Read at www.aljazeera.com
The author, a journalist, reflects on their experience of listening to a lecture at their local mosque where they found validation in their faith and belief in the command to fact-check and avoid spreading rumors. They express their disappointment in the US media's ability to change and their hope to make a difference as a journalist. The author also discusses their desire to be a correspondent for a US media outlet reporting on the Middle East, despite feeling isolated in their career choice in a city with a large Arab population.
I struggled to see how I was making a difference sometimes as a journalist, but in that moment, my faith reassured me that my efforts, no matter how small, were seen and rewarded by God Himself.
I constantly reminded myself that my purpose in journalism is to share factual and important information and to put my best work forward. I hoped one day I would be a correspondent for a US media outlet and get sent to the Middle East to report instead of one of the white journalists I usually saw on television. This was a lofty goal for someone who grew up in Dearborn, Michigan, the city with one of the largest Arab populations in the United States. Despite being surrounded by people like me, I felt isolated when I chose to study journalism, as the majority of my peers had gone into engineering and medicine.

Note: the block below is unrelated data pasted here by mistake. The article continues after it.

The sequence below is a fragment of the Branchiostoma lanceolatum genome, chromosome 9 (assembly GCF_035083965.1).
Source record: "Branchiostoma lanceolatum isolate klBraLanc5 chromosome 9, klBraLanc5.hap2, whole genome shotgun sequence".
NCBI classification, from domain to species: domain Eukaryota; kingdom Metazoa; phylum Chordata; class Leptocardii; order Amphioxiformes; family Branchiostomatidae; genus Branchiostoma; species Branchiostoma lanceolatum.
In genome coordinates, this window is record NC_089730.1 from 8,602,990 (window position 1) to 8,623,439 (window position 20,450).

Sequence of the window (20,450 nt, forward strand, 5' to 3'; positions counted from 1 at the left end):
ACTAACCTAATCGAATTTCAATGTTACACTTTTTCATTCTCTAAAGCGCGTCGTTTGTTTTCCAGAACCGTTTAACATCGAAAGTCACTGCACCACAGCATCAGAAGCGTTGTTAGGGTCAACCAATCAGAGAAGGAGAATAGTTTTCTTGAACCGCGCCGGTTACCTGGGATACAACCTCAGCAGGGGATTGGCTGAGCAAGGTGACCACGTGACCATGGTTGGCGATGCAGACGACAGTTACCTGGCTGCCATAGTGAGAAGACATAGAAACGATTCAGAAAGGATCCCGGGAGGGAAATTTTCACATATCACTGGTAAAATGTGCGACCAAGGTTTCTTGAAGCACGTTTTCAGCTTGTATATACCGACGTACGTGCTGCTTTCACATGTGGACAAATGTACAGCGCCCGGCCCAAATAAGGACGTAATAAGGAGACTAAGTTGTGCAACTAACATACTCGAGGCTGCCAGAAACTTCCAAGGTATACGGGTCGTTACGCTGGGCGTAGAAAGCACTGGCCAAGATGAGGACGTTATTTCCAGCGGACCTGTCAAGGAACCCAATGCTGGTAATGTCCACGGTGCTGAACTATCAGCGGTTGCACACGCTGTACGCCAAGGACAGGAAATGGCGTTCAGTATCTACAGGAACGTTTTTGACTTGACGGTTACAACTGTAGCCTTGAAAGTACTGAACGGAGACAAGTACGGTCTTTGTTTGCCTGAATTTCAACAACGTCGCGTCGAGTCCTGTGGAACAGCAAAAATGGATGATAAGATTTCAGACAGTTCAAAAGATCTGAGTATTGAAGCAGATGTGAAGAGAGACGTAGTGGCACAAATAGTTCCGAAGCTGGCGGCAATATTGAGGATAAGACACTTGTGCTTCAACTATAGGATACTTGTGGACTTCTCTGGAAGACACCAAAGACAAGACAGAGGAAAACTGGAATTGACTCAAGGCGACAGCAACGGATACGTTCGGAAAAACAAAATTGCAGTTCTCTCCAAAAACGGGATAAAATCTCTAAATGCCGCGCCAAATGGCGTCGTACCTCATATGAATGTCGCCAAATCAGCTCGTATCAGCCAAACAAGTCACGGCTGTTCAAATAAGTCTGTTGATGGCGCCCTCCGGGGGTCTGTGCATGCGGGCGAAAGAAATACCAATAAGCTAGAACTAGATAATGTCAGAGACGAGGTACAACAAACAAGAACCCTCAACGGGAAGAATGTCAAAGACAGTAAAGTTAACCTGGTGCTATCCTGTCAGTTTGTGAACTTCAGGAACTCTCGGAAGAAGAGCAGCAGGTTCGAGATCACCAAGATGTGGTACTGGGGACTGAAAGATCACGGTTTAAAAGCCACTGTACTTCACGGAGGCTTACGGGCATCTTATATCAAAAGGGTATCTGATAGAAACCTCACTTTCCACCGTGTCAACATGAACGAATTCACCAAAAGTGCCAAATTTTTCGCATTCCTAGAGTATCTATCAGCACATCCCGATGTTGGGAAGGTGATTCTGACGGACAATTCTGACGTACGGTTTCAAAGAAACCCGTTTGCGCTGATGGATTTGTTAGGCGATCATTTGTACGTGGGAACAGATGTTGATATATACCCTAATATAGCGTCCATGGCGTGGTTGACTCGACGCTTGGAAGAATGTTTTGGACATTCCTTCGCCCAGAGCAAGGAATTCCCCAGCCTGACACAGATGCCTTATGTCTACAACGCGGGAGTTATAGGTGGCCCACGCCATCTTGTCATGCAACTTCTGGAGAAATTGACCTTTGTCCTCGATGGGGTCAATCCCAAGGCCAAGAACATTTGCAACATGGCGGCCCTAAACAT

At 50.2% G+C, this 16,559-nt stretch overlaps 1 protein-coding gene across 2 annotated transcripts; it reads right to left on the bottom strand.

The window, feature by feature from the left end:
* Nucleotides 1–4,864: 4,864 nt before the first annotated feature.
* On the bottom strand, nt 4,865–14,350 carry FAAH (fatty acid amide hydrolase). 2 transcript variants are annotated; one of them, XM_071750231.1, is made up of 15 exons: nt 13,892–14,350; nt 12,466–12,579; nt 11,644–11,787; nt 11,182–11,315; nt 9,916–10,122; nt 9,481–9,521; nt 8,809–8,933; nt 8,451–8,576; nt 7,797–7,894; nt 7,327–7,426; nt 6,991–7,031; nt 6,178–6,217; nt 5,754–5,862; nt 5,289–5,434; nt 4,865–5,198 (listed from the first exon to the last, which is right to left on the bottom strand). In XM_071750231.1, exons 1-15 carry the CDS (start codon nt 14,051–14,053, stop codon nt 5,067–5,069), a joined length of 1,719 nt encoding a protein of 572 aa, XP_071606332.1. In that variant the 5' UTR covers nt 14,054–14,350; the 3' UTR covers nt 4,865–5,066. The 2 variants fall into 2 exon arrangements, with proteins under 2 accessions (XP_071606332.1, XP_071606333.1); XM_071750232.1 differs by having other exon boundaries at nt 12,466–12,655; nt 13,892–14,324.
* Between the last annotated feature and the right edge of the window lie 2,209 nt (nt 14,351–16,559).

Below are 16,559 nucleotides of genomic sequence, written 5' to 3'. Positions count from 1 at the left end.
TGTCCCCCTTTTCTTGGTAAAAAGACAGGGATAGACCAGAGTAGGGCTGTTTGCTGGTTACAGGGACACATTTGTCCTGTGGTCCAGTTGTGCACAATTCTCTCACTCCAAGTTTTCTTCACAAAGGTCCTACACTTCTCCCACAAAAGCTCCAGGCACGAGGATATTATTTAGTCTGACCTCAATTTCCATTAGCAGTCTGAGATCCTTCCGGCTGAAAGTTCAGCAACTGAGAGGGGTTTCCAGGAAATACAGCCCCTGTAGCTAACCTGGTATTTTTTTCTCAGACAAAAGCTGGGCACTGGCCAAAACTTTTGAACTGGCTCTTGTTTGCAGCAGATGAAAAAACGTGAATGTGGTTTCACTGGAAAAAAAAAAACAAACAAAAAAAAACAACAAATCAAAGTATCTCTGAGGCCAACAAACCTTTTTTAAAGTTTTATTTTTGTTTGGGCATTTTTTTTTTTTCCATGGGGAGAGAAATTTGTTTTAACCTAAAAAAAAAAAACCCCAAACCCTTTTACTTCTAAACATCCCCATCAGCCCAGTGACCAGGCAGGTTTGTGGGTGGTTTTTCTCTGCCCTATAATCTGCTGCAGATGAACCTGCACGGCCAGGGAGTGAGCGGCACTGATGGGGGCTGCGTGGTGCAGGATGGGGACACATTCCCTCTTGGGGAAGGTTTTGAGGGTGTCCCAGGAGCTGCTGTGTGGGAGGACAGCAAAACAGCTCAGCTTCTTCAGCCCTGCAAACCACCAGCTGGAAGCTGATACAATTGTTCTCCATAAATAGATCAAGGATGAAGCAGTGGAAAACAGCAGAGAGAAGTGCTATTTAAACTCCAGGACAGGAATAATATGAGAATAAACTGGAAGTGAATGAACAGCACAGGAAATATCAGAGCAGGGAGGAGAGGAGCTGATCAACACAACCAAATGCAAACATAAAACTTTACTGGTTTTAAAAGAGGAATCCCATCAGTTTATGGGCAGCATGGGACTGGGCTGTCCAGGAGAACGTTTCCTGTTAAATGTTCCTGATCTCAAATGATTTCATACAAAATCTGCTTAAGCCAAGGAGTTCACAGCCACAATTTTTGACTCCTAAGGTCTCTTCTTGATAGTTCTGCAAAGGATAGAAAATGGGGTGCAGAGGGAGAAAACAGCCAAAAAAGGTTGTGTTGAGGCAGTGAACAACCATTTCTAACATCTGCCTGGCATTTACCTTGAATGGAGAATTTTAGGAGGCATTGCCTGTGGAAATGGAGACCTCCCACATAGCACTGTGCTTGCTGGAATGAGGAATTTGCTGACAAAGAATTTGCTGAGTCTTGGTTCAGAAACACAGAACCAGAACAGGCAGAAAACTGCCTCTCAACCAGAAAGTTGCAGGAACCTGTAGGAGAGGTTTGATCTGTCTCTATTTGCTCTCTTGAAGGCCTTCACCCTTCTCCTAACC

I hoped one day I would be a correspondent for a US media outlet and get sent to the Middle East to report instead of one of the white journalists I usually saw on television.